Make sure to keep them on a leash while you walk them; sometimes their prey instinct takes over when they see other animals, they will chase after them. Their incredible speed means they will outrun you, so keep them on a leash just to be safe.
Average Greyhound Lifespan
Due to their large size, a Greyhound lifespan is shorter compared to other breeds. Usually, Greyhounds live to be 10-12 years old.
How Popular Is the Greyhound Breed?
Greyhound’s popularity in America is still relatively low compared to other breeds. The American Kennel Club ranked them as the 151st most popular breed in 2014.
Greyhound Food Recommendations
How much food your Greyhound gets is dependent on his age and gender, as the gender of your dog does affect his size and metabolism. Male Greyhounds should get 2.5-4 cups of food a day, split into two meals, and female Greyhounds should get 1.5-3 cups of food a day, split into two meals. Because of their large size, make sure to have fresh water always available.
Grooming a Greyhound
Grooming a Greyhound takes minimal effort, due to their short coat. Keep in mind Greyhounds do shed and running a rubber brush through their hair once a day will help with the build up of hair.
They don’t need to be bathed often, but when they do, be sure to dilute their shampoo with water or use a dry shampoo. Ensure the water is warm because if the water is too cold, they can go into shock. Their coat also needs to be thoroughly cleaned, as their skin can get irritated if shampoo is not completely washed out.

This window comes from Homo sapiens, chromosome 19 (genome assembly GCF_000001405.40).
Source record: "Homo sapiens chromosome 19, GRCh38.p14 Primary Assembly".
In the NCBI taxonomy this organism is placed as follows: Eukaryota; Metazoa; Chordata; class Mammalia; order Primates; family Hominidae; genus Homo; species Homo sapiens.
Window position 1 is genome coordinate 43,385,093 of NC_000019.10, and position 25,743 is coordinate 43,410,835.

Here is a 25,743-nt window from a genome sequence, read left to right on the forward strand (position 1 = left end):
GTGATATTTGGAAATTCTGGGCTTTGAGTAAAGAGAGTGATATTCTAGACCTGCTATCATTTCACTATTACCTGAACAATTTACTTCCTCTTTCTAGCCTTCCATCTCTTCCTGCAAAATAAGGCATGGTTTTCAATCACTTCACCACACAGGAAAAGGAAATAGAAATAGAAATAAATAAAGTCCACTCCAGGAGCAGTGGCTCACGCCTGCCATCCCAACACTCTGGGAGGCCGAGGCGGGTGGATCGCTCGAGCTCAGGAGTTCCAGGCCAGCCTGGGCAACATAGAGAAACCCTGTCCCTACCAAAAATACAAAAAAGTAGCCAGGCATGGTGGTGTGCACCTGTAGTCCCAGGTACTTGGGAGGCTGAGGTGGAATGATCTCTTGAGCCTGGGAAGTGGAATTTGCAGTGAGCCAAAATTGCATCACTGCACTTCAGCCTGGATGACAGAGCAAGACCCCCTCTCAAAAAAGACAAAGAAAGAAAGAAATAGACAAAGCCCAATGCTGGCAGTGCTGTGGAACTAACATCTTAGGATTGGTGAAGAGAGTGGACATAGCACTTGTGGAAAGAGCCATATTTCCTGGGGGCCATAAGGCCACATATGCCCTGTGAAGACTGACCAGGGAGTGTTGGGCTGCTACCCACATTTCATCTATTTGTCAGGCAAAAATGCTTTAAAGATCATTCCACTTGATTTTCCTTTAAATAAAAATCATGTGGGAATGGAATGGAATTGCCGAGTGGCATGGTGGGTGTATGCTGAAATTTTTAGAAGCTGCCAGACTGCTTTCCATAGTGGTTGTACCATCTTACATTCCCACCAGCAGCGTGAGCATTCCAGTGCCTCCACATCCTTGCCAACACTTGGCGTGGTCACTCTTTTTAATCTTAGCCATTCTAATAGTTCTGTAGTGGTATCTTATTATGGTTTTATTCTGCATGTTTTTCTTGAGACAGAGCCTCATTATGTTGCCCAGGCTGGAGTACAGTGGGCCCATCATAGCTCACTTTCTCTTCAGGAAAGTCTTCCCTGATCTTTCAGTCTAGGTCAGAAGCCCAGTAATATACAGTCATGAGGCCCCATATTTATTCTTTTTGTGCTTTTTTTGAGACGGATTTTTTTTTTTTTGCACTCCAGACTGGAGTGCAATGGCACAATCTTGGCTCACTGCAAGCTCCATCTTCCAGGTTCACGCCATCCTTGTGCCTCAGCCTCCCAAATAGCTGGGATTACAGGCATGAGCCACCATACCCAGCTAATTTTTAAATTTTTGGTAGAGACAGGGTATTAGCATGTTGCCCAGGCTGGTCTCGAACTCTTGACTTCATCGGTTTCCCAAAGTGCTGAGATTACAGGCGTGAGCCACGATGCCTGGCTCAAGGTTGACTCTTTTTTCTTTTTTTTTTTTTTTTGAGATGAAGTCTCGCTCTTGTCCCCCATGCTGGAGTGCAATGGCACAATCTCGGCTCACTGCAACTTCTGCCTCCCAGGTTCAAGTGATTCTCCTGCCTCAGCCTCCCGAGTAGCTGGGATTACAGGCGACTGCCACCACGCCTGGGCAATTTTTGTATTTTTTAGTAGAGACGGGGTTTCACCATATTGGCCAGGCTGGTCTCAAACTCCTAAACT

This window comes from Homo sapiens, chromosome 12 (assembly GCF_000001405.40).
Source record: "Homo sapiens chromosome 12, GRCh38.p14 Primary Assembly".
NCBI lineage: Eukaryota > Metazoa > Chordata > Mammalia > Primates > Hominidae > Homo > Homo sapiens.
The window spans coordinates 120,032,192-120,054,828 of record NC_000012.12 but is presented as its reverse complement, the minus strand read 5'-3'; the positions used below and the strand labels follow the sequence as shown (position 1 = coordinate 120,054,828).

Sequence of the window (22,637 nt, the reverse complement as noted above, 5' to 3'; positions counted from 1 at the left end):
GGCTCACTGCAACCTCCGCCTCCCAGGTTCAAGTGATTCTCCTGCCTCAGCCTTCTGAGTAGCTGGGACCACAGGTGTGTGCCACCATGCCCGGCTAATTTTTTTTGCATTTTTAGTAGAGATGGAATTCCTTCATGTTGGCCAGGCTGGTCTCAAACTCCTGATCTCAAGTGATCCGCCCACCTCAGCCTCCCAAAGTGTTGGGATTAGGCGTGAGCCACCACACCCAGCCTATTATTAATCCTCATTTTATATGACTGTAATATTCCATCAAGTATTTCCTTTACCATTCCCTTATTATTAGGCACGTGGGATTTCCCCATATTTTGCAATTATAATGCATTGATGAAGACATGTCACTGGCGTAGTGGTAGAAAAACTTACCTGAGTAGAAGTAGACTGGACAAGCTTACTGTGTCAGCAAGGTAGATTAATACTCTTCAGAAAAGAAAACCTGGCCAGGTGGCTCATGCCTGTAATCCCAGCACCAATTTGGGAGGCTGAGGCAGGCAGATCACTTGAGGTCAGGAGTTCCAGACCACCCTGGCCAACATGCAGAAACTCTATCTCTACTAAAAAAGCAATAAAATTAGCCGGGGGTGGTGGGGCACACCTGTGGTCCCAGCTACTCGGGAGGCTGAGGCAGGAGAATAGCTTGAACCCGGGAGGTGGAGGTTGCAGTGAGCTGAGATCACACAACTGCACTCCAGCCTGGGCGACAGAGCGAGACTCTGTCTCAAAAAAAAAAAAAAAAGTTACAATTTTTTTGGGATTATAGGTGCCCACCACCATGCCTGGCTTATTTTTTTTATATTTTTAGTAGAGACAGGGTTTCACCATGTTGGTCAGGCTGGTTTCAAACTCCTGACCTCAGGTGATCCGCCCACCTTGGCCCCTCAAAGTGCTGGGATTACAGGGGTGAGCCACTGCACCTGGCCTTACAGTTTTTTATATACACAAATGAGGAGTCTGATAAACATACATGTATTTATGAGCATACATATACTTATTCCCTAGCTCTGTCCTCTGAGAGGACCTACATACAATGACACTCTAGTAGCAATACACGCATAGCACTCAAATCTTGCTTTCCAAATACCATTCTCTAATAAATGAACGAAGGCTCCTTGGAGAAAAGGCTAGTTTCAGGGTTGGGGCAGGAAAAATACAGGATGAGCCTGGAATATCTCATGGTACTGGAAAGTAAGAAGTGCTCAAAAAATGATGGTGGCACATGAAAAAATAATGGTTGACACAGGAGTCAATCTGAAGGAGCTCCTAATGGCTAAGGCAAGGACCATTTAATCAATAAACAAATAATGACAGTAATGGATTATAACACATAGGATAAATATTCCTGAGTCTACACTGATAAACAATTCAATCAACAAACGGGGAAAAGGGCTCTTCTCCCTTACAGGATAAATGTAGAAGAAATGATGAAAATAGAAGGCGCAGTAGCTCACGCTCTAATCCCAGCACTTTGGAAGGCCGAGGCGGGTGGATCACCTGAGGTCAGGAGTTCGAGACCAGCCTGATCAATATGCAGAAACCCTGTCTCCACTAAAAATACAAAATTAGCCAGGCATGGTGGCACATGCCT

For optimal Greyhound health, trim their nails about once a month, in order to prevent breakage or overgrowth. Greyhounds tend to have dental problems, so it is crucial you brush their teeth about 2-3 times a week to prevent the buildup of plaque and tartar.
Are Greyhounds Good With Kids
Greyhounds can be good with kids. It is imperative you watch the interactions your children have with your Greyhound, as Greyhounds can quickly become overwhelmed and try to hide. Teach your children how to interact with your Greyhound, gently and with patience. This will create a happy family dynamic.
Greyhound Health Issues
- Anesthesia Sensitivity: Due to their low body fat, Greyhounds could die if given the same amount of anesthesia that other dogs their size are given. When looking for a vet, make sure you find one who knows that Greyhounds have a sensitivity to anesthesia and some other drugs.